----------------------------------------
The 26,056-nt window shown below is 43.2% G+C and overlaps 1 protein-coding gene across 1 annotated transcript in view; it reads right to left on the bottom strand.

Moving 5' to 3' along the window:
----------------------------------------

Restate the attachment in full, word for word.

The 26,056-nt window shown below is 43.2% G+C and overlaps 1 protein-coding gene across 1 annotated transcript in view; it reads right to left on the bottom strand.

Moving 5' to 3' along the window: